Tradition generally holds that if the betrothal fails because the man himself breaks off the engagement, the woman is not obliged to return the ring. Legally, this condition can be subject to either a modified or a strict fault rule. Under the former, the fiancé can demand the return of the ring unless he breaks the engagement. Under the latter, the fiancé is entitled to the return unless his actions caused the breakup of the relationship, the same as the traditional approach. However, a no-fault rule is being advanced in some jurisdictions, under which the fiancé is always entitled to the return of the ring. The ring only becomes the property of the woman when marriage occurs. An unconditional gift approach is another possibility, wherein the ring is always treated as a gift, to be kept by the fiancée whether or not the relationship progresses to marriage. Recent court rulings have determined that the date in which the ring was offered can determine the condition of the gift. e.g. Valentine's Day and Christmas are nationally recognized as gift giving holidays. A ring offered in the form of a Christmas present will likely remain the personal property of the recipient in the event of a breakup.

In the United Kingdom, the gift of an engagement ring is presumed to be an absolute gift to the fiancée. This presumption may be rebutted however by proving that the ring was given on condition (express or implied) that it must be returned if the marriage did not take place, for whatever reason. This was decided in the case Jacobs v Davis [1917] 2 KB 532.

Styles

This wedding set contains two separate rings, either of which could be worn separately. This wedding set contains two separate rings that look incomplete separately.


Most engagement rings, like any other kind of jewelry, can be classified according to their style. Since the middle of the 20th century, diamonds have widely featured in engagement rings. Solitaire rings have one single diamond. These traditional engagement rings may have different prong settings and bands. Another major category is engagement rings with side stones. Rings with a larger diamond set in the middle and smaller diamonds on the side fit under this category. Three-stone diamond engagement rings, sometimes called trinity rings or trilogy rings, are rings with three matching diamonds set horizontally in a row with the bigger stone in the center. The three diamonds on the ring are typically said to represent the couple's past, present, and future, but other people give religious significance to the arrangement.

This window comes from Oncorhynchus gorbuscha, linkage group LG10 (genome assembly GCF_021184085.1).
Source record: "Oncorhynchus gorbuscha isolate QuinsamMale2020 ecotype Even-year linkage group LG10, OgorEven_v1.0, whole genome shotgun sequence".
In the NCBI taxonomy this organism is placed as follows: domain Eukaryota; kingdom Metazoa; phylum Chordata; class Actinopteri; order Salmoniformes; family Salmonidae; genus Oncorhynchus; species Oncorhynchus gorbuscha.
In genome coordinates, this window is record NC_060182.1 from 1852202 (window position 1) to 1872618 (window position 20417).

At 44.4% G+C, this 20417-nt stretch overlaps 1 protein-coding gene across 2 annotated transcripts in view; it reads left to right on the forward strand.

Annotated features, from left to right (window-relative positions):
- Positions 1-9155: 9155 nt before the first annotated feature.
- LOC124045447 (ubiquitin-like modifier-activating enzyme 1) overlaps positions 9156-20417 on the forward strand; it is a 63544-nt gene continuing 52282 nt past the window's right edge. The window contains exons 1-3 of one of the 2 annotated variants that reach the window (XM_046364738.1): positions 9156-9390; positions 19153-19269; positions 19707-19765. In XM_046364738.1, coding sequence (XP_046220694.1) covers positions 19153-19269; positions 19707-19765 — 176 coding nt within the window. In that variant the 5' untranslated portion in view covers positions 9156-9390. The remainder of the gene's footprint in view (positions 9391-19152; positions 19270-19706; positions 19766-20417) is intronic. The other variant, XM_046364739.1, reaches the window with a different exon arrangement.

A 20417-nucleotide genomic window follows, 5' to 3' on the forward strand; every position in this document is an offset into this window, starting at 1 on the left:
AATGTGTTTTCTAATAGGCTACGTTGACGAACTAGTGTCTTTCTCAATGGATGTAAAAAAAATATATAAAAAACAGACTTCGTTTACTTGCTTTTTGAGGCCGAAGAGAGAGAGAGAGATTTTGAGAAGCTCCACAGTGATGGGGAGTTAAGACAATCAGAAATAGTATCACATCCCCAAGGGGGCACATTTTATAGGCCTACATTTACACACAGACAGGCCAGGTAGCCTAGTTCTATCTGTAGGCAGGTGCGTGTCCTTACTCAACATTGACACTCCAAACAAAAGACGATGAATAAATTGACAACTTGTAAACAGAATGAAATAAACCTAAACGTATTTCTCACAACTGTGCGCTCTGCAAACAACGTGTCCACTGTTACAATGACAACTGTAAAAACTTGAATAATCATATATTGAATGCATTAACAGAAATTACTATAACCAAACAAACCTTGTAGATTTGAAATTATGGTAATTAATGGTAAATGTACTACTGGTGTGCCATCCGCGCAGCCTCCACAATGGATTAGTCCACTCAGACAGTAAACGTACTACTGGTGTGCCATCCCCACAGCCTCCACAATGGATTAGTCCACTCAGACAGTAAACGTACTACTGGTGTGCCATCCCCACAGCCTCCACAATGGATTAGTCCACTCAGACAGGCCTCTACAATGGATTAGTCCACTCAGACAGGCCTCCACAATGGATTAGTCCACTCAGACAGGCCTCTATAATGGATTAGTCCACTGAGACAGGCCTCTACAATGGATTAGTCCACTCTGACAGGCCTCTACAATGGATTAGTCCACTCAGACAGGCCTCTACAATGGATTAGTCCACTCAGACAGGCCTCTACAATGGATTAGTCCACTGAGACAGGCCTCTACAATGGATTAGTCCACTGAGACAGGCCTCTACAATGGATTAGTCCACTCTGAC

A wedding set, or bridal set, includes an engagement ring and a wedding band that match as a set. In some cases, the engagement ring looks "incomplete"; it is only when the two halves are assembled that the ring looks whole. In other cases, a wedding set consists of two rings that match stylistically and are worn stacked, although either piece would look appropriate as a separate ring. Although the wedding band is not to be worn until the wedding day, the two rings are usually sold together as a wedding set. After the wedding, the bride may choose to have the two pieces welded together, to increase convenience and reduce the likelihood of losing one ring. A trio ring set includes a ladies engagement ring, ladies wedding band and a men's wedding band. These sets often have matching rings and are lower in price.

For men

In some countries (but not most of the Western world), both men and women wear engagement rings. Both rings are often in the form of a plain band of a precious metal, however, modern "Alternative Metals" such as Stainless Steel, Tungsten Carbide, and Titanium are now being widely used. Often, the engagement ring eventually serves as the wedding ring for the man. In other cultures, the future bride may prefer to buy a wristwatch for her future husband as an engagement present. This is more common if she proposed marriage to him.

See also



References

  1. Put a ring on it, RedEye, 2009-04-04
  2. Weakonomics
  3. Dolan, J. (February 12, 2007). Shopping for your own engagement ring: many local women say 'I do'. La Crosse Tribune (WI)
  4. The History of the Engagement Ring
  5. Engagement rings are men's property | NEWS.com.au
  6. TheAtlantic.com
  7. Diamond Solitaire Engagement Rings
  8. http://www.serendipitydiamonds.co.uk/default.asp/p=130
  9. http://www.thediamondstore.co.uk/fanatic/2008/03/symbolise-your-love-with-trilogy-ring.html
  10. http://www.overabillion.com/Articles/what-is-three-stone-diamond-ring-2/